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Could Creativity Help Stave off Dementia?

Sharon Kaye


A new study in Neurology has pointed towards creative activities helping to reduce memory issues if they are carried out into old age. They found that people who regularly engage in artistic hobbies, such as painting, sculpting or knitting, were less likely to have memory problems that can lead onto dementia further down the line. It’s good to know that there are things we can do to prevent dementia as it currently cannot be cured, once a person has it.

Often people stop prioritising time for their passions or hobbies once they have graduated because they are trying to focus on their careers and are having to work long hours. However, it is important for the brain to be carrying out different types of activities as well as the things we are doing in our day job, because this helps to stimulate the different parts of our brain.

Psychologist Mihaly Csikszentmihalyi wrote about the ‘Flow Theory’ being the key to happiness. He believed that taking part in hobbies that you enjoy takes your mind into a state of ‘flow’, which means that you can only focus on the activity that you are engaged in, thus keeping at bay any thoughts of worry or anxiety. Make sure you try to put time aside at least once a week for those things that get your blood flowing and wake up your brain! Click here for more information on this study.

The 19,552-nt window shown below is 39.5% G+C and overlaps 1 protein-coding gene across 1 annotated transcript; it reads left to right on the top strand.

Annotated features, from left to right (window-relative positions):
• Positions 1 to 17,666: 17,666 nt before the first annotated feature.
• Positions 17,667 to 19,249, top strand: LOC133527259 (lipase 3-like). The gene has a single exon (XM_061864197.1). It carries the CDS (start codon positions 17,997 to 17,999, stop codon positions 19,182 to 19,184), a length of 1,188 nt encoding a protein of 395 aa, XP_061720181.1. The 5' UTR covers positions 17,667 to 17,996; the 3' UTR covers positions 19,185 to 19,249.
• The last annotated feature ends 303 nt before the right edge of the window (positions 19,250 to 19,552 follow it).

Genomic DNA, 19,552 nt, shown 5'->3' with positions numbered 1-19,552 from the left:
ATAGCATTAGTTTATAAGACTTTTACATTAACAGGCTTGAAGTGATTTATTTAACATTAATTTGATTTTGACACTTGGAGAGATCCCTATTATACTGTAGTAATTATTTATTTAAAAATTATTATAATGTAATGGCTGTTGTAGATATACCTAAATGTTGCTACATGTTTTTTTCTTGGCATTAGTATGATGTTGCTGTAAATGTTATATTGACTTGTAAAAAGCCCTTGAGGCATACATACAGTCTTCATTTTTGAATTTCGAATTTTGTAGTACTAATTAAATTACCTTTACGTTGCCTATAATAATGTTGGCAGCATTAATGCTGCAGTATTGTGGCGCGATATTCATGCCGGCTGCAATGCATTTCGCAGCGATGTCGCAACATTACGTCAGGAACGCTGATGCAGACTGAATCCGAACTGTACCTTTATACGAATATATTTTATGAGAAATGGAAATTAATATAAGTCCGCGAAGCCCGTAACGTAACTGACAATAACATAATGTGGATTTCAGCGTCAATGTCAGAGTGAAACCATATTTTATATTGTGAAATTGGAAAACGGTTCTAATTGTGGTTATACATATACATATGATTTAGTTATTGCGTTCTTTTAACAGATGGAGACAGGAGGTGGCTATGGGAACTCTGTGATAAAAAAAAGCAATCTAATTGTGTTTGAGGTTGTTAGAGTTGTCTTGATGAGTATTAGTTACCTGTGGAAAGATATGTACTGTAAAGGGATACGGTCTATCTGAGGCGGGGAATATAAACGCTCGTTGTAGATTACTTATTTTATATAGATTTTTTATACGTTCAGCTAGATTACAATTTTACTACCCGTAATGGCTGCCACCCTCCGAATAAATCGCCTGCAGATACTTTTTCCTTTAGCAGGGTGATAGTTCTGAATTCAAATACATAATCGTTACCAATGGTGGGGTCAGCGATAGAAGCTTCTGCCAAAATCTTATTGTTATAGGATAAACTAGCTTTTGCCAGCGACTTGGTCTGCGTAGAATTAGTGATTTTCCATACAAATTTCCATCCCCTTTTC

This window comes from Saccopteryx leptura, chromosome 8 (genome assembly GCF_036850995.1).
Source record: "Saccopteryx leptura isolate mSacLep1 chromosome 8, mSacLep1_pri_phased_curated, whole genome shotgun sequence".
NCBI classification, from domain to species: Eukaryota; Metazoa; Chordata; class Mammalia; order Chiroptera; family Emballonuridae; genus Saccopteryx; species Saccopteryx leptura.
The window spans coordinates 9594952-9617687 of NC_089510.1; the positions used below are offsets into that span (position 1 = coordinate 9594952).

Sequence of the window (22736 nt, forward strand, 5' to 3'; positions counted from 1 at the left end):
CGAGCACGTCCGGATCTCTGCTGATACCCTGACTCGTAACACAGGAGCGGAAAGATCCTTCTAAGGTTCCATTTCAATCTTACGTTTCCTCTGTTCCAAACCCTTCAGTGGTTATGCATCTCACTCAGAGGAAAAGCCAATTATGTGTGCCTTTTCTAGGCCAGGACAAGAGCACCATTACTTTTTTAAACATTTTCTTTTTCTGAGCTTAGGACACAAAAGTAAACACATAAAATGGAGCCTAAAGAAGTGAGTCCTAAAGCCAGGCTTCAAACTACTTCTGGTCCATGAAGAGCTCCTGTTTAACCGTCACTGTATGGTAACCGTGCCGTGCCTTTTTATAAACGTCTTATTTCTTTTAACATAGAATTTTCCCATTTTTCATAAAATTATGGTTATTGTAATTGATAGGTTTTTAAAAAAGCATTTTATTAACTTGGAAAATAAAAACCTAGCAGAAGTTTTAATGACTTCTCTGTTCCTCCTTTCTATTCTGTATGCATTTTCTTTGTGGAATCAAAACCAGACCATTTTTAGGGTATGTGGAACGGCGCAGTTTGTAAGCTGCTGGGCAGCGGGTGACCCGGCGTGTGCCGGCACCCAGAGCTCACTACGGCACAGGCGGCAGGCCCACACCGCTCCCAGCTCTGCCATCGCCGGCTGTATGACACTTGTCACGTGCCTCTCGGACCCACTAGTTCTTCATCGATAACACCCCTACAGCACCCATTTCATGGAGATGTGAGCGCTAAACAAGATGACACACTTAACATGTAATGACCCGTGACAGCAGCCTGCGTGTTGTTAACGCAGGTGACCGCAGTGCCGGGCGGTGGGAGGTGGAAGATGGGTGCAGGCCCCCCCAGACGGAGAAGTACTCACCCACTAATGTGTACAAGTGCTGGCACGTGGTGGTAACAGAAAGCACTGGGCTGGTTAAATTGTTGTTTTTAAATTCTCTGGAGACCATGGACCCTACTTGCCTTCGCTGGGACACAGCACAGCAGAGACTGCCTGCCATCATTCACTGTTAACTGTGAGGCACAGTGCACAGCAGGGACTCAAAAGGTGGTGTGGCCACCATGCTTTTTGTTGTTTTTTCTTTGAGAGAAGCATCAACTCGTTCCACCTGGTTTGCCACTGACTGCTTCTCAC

Contented Dementia

Sharon Kaye

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The SPECAL method is a way of working and interacting with people who have dementia that looks at the condition as a lifelong disability that we can work positively with, rather than trying to resist or defeat it. The method was created by an independent charitable trust called Contented Dementia Trust who hold an innovative approach to caring for people with dementia.

The method is about finding a better understanding of what dementia is by looking at it from the point of view of the person with the condition. It is personalised around the type of dementia that the individual suffers from and can be accessible to anyone in their lives that they have regular contact with.

The method aims to bring back a state of wellbeing for the person, one which they can maintain for the rest of their lives. The trust has a vision to create a world where the diagnosis of dementia is no longer misunderstood or feared and that people with dementia can live a life as close to that of the life they would have lived before their diagnosis. Click here to find out more.


How to Combat Isolation

Sharon Kaye


Isolation is becoming an increasing problem that the elderly in the UK are facing. As people grow older their support network or community can start to dwindle as friends pass away or move and families start their own busy lives that they can get sucked into.

Along with deteriorating mobility which can lead to facing challenges when it comes to getting out in the community and maybe a lack of transport, support or even motivation; these people are becoming trapped at home with no human connection at all.